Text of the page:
When it comes to which members of the 2008 recruiting class will play this season for Florida, there is zero mystery surrounding two players. Junior College transfers Carl Moore and Troy Epps are already on campus, are both at positions of need for the Gators (wide receiver and defensive tackle, respectively), and will start competing for possible starting roles this spring.
They will be playing in 2008.
Now, to the true freshmen in this class. There’s no real certainty here, but we’re going to offer some predictions on the five most likely to play and the five most likely to redshirt this season.
Most likely to play:
1. Omar Hunter “ The UF coaches considered this powerful defensive tackle to be the must-get prospect in this class. With his size, maturity and 400-pound plus bench press, Hunter will have a chance to compete for serious playing time at a position of need. Hunter will line up at nose tackle, where the Gators lacked a dominant presence last season, and could find his way into the starting lineup at some point in the season.
2. Will Hill ” He’s the best athlete in the class and he’s capable of playing multiple positions. He’ll start out at free safety, where he figures to see immediate playing time, and he’s said the coaches are also going to give him some touches on offense. Along with playing safety in high school, he was the starting quarterback (and a very productive one) in a spread offense similar to UF’s.
3. Jeffrey Demps ” The all-purpose back is one of the nation’s fastest recruits, and Urban Meyer is going to find a way to use that speed right away. He can play tailback, slot receiver and also return kicks. Imagine the speed the offense can put on the field if the Gators have Chris Rainey at tailback and line up Percy Harvin and Demps in the slots.
4. T.J. Pridemore ” Over the past two seasons, Billy Latsko and Eric Rutledge showed how important the fullback position is in this offense. The offense didn’t look quite the same when Rutledge was suspended for the Capital One Bowl. Pridemore will be the only scholarship fullback on the roster in the fall and he’ll have a chance to be the No. 1 guy. He played middle linebacker in high school and will bring that mentality to the fullback position.
5. Caleb Sturgis ” The former St. Augustine High School star will have a chance to be the starting place-kicker this season. He has a powerful leg and incredible range (he would routinely kick 60-yard field goals in practice in high school) and he’s an early enrollee who will compete with senior Jonathan Phillips for the starting role. Because of his leg strength, Sturgis figures to be the kickoff guy.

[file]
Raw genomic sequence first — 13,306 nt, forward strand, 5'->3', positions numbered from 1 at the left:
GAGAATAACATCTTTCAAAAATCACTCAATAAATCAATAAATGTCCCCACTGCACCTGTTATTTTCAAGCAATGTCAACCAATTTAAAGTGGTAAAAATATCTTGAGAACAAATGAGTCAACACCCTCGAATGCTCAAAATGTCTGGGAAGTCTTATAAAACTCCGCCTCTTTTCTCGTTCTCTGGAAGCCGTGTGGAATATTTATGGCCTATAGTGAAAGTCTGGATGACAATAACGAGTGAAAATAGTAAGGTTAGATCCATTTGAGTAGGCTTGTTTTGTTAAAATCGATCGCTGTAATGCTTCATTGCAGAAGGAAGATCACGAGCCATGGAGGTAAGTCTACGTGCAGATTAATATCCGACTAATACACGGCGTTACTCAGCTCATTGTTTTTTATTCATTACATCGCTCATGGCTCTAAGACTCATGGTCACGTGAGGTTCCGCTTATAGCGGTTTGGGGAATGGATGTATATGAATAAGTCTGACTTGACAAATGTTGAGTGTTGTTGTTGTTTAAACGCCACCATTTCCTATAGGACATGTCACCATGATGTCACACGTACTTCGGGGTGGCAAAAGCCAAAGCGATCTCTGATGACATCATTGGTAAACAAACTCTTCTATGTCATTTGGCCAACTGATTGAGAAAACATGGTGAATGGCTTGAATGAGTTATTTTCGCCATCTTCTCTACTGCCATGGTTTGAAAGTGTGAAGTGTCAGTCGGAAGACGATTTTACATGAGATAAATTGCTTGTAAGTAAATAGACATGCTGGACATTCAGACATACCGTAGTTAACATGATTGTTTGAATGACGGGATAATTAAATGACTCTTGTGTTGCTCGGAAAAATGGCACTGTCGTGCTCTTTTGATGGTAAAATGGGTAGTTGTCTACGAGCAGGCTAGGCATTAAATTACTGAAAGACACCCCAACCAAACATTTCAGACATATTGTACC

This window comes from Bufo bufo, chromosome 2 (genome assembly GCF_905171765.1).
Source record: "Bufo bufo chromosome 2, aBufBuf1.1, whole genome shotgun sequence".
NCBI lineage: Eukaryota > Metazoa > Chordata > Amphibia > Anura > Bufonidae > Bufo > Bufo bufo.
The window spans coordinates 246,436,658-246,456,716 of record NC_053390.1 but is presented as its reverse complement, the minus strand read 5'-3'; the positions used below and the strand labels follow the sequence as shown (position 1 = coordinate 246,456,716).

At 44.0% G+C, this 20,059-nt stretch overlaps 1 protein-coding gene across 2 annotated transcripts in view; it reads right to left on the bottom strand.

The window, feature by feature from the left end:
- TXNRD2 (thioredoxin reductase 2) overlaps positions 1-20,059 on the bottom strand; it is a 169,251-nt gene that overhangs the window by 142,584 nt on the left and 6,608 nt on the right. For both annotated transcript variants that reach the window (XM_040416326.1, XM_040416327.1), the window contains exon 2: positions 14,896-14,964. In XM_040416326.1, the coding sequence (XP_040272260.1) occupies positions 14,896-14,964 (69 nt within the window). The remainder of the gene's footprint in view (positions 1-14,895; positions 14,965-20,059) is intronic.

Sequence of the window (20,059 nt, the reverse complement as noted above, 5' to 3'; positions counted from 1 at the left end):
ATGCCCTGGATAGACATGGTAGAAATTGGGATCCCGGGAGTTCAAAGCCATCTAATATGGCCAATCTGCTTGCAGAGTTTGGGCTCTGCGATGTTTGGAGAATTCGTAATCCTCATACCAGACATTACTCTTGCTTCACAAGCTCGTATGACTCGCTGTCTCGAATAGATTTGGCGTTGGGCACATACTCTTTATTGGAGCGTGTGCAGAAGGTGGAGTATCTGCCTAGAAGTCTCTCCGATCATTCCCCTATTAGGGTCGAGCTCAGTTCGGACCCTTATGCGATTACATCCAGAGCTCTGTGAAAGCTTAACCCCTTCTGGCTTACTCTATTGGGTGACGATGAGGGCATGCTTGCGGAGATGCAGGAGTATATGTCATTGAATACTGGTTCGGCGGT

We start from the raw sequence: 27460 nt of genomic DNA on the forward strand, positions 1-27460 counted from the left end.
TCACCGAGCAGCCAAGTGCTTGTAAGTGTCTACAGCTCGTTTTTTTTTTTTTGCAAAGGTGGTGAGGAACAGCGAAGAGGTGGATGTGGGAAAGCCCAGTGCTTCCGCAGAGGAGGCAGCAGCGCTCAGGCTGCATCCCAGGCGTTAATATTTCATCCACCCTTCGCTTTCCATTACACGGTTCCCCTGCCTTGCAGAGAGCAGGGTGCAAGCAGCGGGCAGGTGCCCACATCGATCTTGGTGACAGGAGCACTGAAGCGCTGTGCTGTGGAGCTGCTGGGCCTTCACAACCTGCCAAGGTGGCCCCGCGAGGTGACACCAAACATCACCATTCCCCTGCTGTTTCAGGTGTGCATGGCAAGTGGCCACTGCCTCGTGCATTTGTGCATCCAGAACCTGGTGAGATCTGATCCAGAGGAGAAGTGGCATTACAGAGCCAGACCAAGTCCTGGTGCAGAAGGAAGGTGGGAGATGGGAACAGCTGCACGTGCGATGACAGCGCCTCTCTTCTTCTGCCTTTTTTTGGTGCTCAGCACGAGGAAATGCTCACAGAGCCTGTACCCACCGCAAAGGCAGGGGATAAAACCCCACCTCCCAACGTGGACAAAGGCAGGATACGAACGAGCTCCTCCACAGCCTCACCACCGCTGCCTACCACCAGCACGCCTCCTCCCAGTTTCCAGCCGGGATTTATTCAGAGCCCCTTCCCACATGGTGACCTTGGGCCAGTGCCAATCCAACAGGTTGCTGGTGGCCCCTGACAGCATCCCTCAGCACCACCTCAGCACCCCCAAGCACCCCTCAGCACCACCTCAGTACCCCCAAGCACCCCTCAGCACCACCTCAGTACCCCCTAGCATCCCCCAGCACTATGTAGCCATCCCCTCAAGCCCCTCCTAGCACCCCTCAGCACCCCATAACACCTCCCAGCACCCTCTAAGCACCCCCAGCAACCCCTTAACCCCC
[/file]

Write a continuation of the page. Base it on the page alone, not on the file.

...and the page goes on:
Most likely to redshirt:
1. David Young ” If this massive prospect fully recovers from two broken kneecaps (which UF doctors say he will), Young could have as much upside as anyone in this class. Young started receiving scholarship offers when he was a sophomore in high school and he was at the top of UF’s offensive tackle board coming out of his junior season. He struggled playing on two injured legs this past season. He will need a redshirt year to fully recover and mature physically. He could be a major factor in 2009 and beyond.
2. Sam Robey ” The son of former Kentucky basketball All-America Rick Robey, this kid played offensive tackle and defensive end in high school, but he’ll make the move to center at UF. At 270 pounds, he’s undersized at this point and will use a redshirt year to gain weight and strength.
3. Byran Jones ” He’s sort of the opposite of Robey in that he needs to work on keeping his weight in check. He was well over 350 pounds last summer, but dropped more than 30 pounds, a commitment that really caught the attention of the UF coaches. Jones can play defensive tackle and offensive guard. His future at UF is probably on offense. With the solid depth situation at the guard positions, Jones will have a year to mature physically.
4. Frankie Hammond, Jr. ” This wide receiver has the speed and playmaking ability the UF coaches are looking for, but he’s not physically ready to meet the blocking demands the Gators put on their wide receivers. He played at less than 160 pounds in his senior season at Hallandale.
5. Lerentee McCray ” Because of McCray’s speed and aggressive nature, the temptation will be there to play him immediately on special teams. But the outside linebacker prospect is barely pushing 200 pounds and needs to bulk up some before he’s ready for the rigors of playing in the SEC.